Organisations that have had a ‘lackadaisical attitude’ so far to the data protection overhaul scheduled to take effect next May ‘have a lot of work to do’, lawyers have warned.
Once the General Data Protection Regulation (GDPR) comes into force, non-compliant organisations that commit a serious breach risk fines of up to 4% of their annual worldwide turnover for the preceding financial year or €20m (whichever is greater). The current ceiling on data protection violations is £500,000.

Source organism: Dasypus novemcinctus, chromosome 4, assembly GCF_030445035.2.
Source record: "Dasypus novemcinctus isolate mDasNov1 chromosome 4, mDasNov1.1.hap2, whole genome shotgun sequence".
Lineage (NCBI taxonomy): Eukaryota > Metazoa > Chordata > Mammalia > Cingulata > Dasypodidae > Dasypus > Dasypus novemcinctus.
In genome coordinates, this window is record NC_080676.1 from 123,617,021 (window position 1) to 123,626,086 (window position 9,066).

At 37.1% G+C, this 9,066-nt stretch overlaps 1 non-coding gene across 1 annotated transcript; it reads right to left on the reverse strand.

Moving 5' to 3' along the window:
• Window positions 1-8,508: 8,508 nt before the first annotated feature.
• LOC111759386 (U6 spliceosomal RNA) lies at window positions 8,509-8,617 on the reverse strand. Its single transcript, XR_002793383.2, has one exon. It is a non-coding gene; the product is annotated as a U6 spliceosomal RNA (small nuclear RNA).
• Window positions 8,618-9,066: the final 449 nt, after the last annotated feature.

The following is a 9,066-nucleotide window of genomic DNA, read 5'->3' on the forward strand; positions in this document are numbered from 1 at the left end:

The GDPR will impose significant obligations on organisations that process personal data, and creates numerous challenges. These range from an obligation to demonstrate consent and the new right to be forgotten to the requirement on all public bodies to appoint a data protection officer.
In the first of a four-part series in NLJ on the General Data Protection Regulation (GDPR), Rollits specialists David White, senior solicitor, and Tom Morrison, partner, explore why the current data protection legislation needed updating and provide an overview of some of the key changes being introduced.